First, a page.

Awful images along the way
  Your grandfather started to weep and shook his head no. He said he loved me too much to let me go. I cried too. Everything cherished was gone: our home in Guja, our friends, our beloved Trakehner horses, the sparkling lakes and rich land that had been tended to for so many generations before us.

Gone were the horses
Photo (C) Gottlieb Family
Gone the land tended to by caring hands for generations
Photo (C) Gottlieb Family
No longer would my grandmother see the lakes at sunrise
Photo (C) Gottlieb Family
The horse drawn wood wagons would remain empty
Photo (C)  Gottlieb Family
  I saw your grandfather reach into his pocket and pull out a tiny golden, leather-bound bible that your Aunt Clara had given him before we fled. He carried it with him all the time. He wanted me to read it but I couldn't. I was too weak and I didn't care much anymore about God. Still, it reminded me of The Lord's Prayer so I recited it to myself to keep my mind focused on other things. When I got to the part that says, Give us this day our daily bread, I looked up at the sky and started to rail at God. I shook my fist at Him, raging at the grey clouds above me. "You said you would take care of us if we remembered this prayer, but you have forgotten your people! There is no food, no solace, only death. We're lost. Why don't you keep your promise dammit and help us!"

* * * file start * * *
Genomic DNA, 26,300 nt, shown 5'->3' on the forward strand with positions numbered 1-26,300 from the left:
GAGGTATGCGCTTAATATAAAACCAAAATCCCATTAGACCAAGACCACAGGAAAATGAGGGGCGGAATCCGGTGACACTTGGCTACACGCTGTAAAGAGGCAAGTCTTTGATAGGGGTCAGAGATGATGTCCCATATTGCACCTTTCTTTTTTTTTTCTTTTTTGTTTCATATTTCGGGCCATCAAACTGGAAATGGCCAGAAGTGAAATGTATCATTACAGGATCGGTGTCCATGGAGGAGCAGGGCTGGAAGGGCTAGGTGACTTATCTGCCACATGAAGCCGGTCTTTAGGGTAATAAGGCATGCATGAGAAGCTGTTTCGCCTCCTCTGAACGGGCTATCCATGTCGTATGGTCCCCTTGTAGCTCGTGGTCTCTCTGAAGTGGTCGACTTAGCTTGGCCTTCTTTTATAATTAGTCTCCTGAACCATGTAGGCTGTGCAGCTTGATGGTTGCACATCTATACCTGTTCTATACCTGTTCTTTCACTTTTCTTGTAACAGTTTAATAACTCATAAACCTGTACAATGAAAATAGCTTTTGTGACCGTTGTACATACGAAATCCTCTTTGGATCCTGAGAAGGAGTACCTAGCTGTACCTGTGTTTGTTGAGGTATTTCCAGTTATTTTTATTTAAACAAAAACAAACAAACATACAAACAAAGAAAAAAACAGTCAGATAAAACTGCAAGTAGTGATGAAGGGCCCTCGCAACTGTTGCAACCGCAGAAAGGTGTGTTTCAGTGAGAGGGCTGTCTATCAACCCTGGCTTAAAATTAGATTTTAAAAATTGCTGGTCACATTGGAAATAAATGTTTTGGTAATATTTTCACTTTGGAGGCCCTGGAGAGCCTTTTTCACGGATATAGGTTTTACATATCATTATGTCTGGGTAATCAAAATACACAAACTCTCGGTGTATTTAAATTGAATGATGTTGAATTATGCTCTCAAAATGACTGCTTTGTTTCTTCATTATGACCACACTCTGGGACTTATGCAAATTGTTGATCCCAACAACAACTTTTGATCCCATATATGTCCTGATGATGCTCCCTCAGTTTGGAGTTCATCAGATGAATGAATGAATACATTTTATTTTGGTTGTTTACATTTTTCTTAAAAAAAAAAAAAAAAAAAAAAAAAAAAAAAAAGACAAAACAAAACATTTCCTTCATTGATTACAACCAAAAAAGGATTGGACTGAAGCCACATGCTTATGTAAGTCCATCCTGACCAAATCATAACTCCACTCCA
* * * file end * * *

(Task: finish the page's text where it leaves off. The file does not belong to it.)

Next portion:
Aunt Clara who gave my grandfather the bible
working on a tapestry in the garden before the war.
She didn't make it to the west
Photo (C)  Gottlieb Family
  A short while later we came to a wood. I had to empty my bladder so I trudged into the forest to squat behind a bush. As I looked down, I saw the most amazing thing: a loaf of bread, half hidden in the snow and slightly gnawed on the top by a horse whose teeth had been unable to bite through the hard frozen mass. It was the turning point for me. Hugging the loaf to my chest, I fell to my knees and sobbed out thanks for this bread of life. I knew for certain that God had given me a sign. He had heard my prayer. He wasn't angry at my railing. Instead He restored my faith. From that moment on, I knew we would survive, no matter how treacherous the journey. So remember this story my child, when you grow older and, God forbid, you face hardship. There are miracles that happen, not just in holy places but in our lives. Whatever happens, hold fast to your faith. Don't be afraid to trust your unknown future to a known God."

And planting a kiss on my forehead, she bent forward to let a beetle climb into the palm of her hand.

Photo courtesy of Christine Matthai

Until next time.
—Marina Gottlieb Sarles